But how would you feel if you had to view the world from only six inches off the ground; you would develop defense mechanisms as well. But Chihuahuas are animated and hugely expressive dogs. They love their owners with a passion, and even though they are so tiny, they would attempt to protect them from harm.
Suppose a Chihuahua puppy is on your shopping list, and he’s going to be a family dog. In that case, you should be aware Chihuahuas tend to gravitate towards one member of the family. That’s not to say they won’t love the entire family; it’s just Chihuahuas love one person more than any other; even when it comes down to obedience, they will listen and obey their “special” person more.
7. Deer Head Chihuahua Personality
Two factors will determine the personality of a deer head Chihuahua more than anything else. These are the breeding lines of your puppy and the level of training and socialization. You must research the breeder thoroughly. Check the parents and grandparents out and ensure you have all the health guarantees necessary.
We shouldn’t be so quick to blame the Chihuahua’s personality for their bad behavior or aggressive tendencies because it’s the fault of many owners. This attitude is not just with Chihuahuas; it extends to many of the toy breeds.
Because they are tiny, owners don’t feel the need to train, take to obedience classes, and generally socialize their dogs correctly. Not only that, but they don’t punish bad behavior; some owners would instead attempt to soothe and make excuses for the dog. It’s a shame because Chihuahuas are bright sparks and learn quickly. They are an easy dog to train given patience, firm, and consistent handling.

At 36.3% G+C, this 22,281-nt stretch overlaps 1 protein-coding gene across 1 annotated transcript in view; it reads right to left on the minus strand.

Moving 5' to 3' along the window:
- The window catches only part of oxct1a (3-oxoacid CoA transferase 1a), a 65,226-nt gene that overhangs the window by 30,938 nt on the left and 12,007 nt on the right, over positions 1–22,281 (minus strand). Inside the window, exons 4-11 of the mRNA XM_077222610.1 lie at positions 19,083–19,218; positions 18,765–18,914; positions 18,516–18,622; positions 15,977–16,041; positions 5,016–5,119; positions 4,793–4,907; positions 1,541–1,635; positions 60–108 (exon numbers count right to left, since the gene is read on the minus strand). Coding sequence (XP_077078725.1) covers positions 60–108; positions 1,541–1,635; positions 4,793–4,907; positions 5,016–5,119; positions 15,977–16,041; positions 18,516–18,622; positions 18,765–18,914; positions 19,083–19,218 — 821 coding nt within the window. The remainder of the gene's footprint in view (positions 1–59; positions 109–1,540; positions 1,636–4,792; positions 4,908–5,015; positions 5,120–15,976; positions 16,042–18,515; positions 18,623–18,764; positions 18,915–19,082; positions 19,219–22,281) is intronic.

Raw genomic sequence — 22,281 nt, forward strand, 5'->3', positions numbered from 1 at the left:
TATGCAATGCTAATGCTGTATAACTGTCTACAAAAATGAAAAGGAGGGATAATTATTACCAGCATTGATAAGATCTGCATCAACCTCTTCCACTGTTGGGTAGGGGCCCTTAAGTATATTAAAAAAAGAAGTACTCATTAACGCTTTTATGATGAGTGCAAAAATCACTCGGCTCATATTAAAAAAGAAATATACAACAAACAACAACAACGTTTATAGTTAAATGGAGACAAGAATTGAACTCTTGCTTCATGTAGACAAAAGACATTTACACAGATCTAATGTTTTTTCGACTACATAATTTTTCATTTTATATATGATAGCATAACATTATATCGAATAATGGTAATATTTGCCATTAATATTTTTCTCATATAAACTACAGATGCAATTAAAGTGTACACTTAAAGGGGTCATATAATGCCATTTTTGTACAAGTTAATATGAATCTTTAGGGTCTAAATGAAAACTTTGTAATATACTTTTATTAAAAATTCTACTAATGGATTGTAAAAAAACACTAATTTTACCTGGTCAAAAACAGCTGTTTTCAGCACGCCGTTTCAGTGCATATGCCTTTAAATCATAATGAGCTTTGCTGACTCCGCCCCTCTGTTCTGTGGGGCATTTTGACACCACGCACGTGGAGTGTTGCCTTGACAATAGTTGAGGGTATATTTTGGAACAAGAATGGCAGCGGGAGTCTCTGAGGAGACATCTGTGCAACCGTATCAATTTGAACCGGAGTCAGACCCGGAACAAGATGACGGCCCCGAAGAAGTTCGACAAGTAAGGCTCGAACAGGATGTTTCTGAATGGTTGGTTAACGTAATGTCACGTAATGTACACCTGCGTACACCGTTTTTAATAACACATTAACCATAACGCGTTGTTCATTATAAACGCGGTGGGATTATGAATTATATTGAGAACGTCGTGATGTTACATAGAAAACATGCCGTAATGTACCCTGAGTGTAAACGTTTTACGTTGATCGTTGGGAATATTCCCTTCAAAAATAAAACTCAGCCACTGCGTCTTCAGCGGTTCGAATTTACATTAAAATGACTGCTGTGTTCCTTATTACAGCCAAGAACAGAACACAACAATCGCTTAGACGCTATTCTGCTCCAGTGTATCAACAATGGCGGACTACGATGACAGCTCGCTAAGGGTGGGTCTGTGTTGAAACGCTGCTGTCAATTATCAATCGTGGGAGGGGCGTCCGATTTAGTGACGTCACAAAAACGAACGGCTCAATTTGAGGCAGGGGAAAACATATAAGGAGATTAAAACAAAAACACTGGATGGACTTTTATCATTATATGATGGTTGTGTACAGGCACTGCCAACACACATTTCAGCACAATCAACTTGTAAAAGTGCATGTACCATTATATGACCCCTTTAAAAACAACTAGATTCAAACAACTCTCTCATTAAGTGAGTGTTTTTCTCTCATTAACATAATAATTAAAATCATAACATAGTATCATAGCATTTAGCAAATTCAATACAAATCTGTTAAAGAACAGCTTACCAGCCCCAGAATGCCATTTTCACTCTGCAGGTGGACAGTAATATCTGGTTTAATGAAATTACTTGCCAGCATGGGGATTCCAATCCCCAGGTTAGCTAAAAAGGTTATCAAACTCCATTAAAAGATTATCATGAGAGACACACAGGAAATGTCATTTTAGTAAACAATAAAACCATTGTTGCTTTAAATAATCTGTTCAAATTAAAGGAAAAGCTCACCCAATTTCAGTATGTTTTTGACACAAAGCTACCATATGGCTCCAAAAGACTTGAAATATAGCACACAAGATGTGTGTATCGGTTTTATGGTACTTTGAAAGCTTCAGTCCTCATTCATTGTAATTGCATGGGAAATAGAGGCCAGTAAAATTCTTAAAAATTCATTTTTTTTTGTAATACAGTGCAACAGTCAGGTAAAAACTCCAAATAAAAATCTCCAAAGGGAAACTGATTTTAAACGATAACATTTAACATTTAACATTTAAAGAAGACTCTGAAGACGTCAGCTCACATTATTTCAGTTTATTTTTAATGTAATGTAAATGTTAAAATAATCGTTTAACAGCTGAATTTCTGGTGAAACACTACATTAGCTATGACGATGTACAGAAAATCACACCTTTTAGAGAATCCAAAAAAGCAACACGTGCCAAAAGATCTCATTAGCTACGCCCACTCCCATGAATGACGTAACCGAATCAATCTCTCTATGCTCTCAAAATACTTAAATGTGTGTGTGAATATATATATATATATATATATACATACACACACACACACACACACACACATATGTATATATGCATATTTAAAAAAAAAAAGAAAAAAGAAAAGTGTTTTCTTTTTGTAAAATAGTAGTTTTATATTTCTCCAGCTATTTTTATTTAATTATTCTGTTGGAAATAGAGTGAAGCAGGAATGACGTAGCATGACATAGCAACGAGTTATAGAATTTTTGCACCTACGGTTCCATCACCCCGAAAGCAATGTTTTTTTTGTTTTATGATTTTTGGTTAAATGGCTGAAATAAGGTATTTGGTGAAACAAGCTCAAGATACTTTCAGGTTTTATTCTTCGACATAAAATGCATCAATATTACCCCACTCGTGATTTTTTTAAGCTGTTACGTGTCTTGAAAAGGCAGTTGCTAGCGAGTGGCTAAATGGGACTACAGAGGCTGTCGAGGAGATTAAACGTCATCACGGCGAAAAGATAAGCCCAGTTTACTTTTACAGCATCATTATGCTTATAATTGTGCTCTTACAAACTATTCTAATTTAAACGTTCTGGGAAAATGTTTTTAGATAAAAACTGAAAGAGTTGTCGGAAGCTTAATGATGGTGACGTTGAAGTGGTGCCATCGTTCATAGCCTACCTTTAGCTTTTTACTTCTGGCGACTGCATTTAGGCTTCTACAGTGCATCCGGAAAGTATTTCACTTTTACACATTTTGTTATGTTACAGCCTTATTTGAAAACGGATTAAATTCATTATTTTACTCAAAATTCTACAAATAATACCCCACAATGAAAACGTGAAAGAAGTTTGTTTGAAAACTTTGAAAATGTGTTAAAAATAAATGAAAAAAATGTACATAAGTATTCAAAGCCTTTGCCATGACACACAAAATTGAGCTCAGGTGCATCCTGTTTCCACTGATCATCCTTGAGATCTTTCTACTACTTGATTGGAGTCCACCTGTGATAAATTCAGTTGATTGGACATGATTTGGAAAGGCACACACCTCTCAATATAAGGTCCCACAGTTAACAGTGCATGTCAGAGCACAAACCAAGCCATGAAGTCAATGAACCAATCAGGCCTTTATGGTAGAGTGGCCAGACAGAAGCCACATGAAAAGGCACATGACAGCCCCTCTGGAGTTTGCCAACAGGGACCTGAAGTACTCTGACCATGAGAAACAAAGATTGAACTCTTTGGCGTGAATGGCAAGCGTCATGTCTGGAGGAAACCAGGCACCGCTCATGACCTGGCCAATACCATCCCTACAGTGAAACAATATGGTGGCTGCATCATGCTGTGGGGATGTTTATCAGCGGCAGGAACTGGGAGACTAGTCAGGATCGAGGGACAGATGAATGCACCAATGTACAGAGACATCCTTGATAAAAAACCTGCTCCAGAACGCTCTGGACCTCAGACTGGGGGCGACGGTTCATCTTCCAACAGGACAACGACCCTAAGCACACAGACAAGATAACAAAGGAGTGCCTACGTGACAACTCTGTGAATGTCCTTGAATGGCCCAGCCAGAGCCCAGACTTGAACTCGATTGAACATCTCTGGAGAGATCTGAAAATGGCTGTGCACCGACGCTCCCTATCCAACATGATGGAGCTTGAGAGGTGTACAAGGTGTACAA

8. Are Deer Head Chihuahuas Good With Children?
Chihuahuas don’t accept being handled roughly by young children. They run out of patience very quickly and can snap and growl at young children. If you have older children and bring a Chihuahua puppy home, as long as you teach the kids how to behave with tiny delicate dogs, Chihuahuas can make excellent pets for them. Very young children or toddlers can be clumsy when they try to grab and pull on a tiny dog like the Chihuahua; it’s easy to damage their fragile bones this way.
9. How Long Do Deer Head Chihuahuas Live?
A healthy and well-looked after deer head Chihuahua has a life expectancy between 15 to 20 years, which is an incredible lifespan for a dog.
The Above physical characteristics and Chihuahua lifespan are the same for a short or long-haired deer head Chihuahua. Remember, when you choose a long-haired Chihuahua over a short hair, you give yourself a lot more work. They need grooming frequently, especially the fringes of hair growing down from their ears. These can gather tangles and mats very quickly.
Summary – The Deer Head Chihuahua
The deer head Chihuahua is a tiny dog but in that petite frame is a powerhouse of personality, masses of energy, and enough courage for five dogs.
Remember to give your deer head Chi plenty of socialization and training if you want to avoid any personality issues down the road. You don’t want or need to be making excuses for him all the time. It’s so much better for you and your deer head Chihuahua to be proud of his behavior, not embarrassed.